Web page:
President Obama calls inequality “the defining issue of our time.” Really? Not our unsustainable debt? Not ISIS? The president also said, “No challenge poses a greater threat to future generations than climate change!”
Politicians constantly find crises they will solve by increasing government power. But why is inequality a crisis?
Alexis Goldstein, of a group called The Other 98%, complains that corporations got richer but workers' wages “are lower than they’ve been in 65 years.”
That’s a common refrain, but it’s wrong. Over the past 30 years, CBO data shows that the average income of the poorest fifth of Americans is up by 49 percent. That doesn’t include all the innovations that have dramatically improved everyone’s life. Today even the poorest Americans have comforts and lifespans that kings didn’t have a century ago.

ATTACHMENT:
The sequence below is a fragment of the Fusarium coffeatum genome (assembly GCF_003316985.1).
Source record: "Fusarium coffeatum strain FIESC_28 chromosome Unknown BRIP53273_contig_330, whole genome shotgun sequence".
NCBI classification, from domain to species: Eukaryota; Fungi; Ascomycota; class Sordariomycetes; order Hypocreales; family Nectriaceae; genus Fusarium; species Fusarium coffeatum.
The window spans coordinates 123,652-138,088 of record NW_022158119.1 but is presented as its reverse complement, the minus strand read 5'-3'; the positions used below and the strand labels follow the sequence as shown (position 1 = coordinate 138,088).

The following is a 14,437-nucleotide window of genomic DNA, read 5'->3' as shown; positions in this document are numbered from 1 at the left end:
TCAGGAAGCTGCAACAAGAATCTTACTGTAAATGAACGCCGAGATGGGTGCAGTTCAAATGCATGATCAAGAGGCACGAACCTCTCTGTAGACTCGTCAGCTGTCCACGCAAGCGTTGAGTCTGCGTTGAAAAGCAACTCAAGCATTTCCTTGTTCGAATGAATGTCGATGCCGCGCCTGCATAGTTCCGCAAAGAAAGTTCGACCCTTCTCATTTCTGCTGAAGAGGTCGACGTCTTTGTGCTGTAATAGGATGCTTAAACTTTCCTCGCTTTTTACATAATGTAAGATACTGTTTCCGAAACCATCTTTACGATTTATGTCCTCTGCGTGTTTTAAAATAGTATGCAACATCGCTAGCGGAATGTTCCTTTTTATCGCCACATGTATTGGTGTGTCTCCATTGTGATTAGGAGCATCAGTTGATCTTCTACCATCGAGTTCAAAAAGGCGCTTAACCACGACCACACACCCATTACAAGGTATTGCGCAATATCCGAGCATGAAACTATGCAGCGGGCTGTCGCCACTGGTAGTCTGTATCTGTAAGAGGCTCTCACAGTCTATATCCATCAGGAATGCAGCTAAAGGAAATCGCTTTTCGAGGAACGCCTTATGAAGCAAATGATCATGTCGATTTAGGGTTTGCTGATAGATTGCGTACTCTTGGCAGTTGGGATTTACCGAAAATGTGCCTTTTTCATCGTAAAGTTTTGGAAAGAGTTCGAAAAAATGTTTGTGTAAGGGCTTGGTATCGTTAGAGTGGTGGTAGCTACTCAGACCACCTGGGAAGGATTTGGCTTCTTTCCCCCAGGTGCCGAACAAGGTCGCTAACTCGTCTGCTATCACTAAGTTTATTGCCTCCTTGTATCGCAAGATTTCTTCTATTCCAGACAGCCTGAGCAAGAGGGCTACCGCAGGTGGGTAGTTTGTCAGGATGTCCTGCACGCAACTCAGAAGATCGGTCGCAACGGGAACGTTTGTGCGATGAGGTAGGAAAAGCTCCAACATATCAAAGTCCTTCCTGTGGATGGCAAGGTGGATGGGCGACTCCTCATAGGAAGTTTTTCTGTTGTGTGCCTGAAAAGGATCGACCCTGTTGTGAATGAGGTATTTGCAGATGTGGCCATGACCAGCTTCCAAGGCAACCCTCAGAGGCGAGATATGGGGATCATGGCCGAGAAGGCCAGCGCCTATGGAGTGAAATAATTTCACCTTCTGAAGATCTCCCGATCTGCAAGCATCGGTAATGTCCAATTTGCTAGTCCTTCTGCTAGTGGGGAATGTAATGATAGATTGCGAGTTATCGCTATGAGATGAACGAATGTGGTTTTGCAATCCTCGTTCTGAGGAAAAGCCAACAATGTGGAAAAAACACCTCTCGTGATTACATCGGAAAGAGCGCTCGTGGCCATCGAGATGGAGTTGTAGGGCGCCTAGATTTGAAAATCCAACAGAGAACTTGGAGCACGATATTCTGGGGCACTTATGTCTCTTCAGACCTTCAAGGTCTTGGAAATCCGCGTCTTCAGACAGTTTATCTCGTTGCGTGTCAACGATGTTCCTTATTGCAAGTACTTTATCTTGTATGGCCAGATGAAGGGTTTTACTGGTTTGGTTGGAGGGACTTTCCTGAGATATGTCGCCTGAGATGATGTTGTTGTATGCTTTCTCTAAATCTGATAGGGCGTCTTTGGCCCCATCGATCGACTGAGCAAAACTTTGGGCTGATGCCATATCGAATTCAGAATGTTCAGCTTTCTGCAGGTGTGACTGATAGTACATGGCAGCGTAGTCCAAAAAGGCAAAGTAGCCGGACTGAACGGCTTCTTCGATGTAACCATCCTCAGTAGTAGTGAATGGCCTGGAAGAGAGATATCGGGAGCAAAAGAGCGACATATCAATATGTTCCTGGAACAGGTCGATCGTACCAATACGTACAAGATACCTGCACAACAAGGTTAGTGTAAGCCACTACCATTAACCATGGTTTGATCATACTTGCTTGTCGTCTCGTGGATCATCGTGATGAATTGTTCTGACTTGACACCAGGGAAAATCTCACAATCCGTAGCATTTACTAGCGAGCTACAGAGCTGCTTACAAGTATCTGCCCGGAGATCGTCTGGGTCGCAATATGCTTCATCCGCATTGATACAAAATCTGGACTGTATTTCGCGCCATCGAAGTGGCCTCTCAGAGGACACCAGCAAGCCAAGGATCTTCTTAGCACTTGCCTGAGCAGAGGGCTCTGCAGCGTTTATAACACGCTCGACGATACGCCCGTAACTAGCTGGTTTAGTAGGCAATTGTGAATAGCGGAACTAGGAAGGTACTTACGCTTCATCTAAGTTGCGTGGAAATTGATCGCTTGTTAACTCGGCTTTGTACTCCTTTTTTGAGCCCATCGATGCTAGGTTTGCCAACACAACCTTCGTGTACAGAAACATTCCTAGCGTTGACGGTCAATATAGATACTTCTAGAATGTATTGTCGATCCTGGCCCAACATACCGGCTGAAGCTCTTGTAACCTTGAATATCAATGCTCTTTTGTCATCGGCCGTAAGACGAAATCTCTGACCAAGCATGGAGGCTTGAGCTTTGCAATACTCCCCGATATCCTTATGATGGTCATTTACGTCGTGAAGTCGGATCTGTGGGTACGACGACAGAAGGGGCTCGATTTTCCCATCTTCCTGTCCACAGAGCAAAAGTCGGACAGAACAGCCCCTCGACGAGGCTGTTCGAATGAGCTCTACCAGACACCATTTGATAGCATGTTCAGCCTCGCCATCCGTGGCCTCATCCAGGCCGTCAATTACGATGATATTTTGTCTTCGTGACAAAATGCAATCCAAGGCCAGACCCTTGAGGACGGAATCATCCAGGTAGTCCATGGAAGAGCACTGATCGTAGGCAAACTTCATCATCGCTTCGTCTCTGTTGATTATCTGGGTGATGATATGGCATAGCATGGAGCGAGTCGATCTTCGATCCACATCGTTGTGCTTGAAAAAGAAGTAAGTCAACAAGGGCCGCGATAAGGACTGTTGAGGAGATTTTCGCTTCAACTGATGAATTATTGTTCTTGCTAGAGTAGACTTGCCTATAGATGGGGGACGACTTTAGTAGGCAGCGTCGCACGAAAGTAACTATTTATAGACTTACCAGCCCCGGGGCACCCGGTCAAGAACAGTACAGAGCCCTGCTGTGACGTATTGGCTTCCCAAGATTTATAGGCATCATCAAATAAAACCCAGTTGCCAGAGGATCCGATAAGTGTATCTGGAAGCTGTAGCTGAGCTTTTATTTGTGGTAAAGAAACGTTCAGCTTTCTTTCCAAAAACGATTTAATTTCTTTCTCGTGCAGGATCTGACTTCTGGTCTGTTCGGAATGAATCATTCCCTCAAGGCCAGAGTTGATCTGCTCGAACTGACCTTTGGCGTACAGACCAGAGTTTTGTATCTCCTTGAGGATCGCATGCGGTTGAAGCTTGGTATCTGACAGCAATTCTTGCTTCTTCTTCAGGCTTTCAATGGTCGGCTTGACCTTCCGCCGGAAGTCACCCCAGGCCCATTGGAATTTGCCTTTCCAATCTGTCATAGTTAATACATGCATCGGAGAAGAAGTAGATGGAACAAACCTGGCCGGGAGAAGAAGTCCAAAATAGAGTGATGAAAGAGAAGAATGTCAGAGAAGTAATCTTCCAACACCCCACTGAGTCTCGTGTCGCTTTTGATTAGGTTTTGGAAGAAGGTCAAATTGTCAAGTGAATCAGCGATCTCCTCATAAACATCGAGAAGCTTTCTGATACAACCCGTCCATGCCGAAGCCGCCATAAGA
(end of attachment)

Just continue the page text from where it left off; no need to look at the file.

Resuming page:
George Mason University economist Garett Jones says, “If I was going to be in the bottom fifth in the America of today versus the bottom fifth of America in 1970 or 1960, it’s hard to imagine that anybody would take that time machine into the past.”
And despite America’s lousy government schools and regulations that make it tough to start a business, there is still economic mobility. Poor people don’t have to stay poor. Sixty-four percent of those born in the poorest fifth of the U.S. population move out of that quintile. Eleven percent of them rise all the way to the top, according to economists at Harvard and Berkeley. Most of the billionaires atop the Forbes richest list weren’t born rich. They got rich by innovating.
Rich people aren’t guaranteed their place at the top, either. Sixty-six percent fell from the top quintile, and eight percent fell all the way to the bottom.
That mobility is a reason most of us are better off than we would have been in a more rigid society, controlled by central economic planners.